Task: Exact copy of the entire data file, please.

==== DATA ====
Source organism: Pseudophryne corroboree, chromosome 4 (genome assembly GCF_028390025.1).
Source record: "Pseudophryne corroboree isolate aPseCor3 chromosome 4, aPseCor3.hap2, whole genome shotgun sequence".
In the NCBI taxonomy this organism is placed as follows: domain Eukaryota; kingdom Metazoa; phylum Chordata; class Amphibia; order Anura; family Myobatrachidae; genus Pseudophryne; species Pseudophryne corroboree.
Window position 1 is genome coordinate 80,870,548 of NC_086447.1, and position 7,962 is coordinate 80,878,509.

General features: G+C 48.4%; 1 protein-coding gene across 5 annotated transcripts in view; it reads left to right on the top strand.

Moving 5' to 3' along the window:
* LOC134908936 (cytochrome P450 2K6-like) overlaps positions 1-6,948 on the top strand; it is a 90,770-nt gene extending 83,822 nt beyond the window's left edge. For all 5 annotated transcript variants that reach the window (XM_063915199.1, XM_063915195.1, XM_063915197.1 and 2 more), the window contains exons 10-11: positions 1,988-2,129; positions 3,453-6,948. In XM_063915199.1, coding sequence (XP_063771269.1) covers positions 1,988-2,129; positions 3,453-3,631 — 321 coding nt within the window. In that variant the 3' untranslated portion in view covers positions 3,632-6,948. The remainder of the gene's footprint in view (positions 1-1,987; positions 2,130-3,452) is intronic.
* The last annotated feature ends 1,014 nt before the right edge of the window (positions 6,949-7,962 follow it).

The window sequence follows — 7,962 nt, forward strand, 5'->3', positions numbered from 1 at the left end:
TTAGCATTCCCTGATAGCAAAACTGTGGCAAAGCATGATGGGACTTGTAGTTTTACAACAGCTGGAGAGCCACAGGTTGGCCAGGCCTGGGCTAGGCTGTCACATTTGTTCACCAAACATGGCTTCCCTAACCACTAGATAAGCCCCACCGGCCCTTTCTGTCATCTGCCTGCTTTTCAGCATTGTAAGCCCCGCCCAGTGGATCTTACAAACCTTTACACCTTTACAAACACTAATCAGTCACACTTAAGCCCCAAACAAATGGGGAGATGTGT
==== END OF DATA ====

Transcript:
Source organism: Pseudophryne corroboree, chromosome 4 (genome assembly GCF_028390025.1).
Source record: "Pseudophryne corroboree isolate aPseCor3 chromosome 4, aPseCor3.hap2, whole genome shotgun sequence".
In the NCBI taxonomy this organism is placed as follows: domain Eukaryota; kingdom Metazoa; phylum Chordata; class Amphibia; order Anura; family Myobatrachidae; genus Pseudophryne; species Pseudophryne corroboree.
Window position 1 is genome coordinate 80,870,548 of NC_086447.1, and position 7,962 is coordinate 80,878,509.

General features: G+C 48.4%; 1 protein-coding gene across 5 annotated transcripts in view; it reads left to right on the top strand.

Moving 5' to 3' along the window:
* LOC134908936 (cytochrome P450 2K6-like) overlaps positions 1-6,948 on the top strand; it is a 90,770-nt gene extending 83,822 nt beyond the window's left edge. For all 5 annotated transcript variants that reach the window (XM_063915199.1, XM_063915195.1, XM_063915197.1 and 2 more), the window contains exons 10-11: positions 1,988-2,129; positions 3,453-6,948. In XM_063915199.1, coding sequence (XP_063771269.1) covers positions 1,988-2,129; positions 3,453-3,631 — 321 coding nt within the window. In that variant the 3' untranslated portion in view covers positions 3,632-6,948. The remainder of the gene's footprint in view (positions 1-1,987; positions 2,130-3,452) is intronic.
* The last annotated feature ends 1,014 nt before the right edge of the window (positions 6,949-7,962 follow it).

The window sequence follows — 7,962 nt, forward strand, 5'->3', positions numbered from 1 at the left end:
TTAGCATTCCCTGATAGCAAAACTGTGGCAAAGCATGATGGGACTTGTAGTTTTACAACAGCTGGAGAGCCACAGGTTGGCCAGGCCTGGGCTAGGCTGTCACATTTGTTCACCAAACATGGCTTCCCTAACCACTAGATAAGCCCCACCGGCCCTTTCTGTCATCTGCCTGCTTTTCAGCATTGTAAGCCCCGCCCAGTGGATCTTACAAACCTTTACACCTTTACAAACACTAATCAGTCACACTTAAGCCCCAAACAAATGGGGAGATGTGT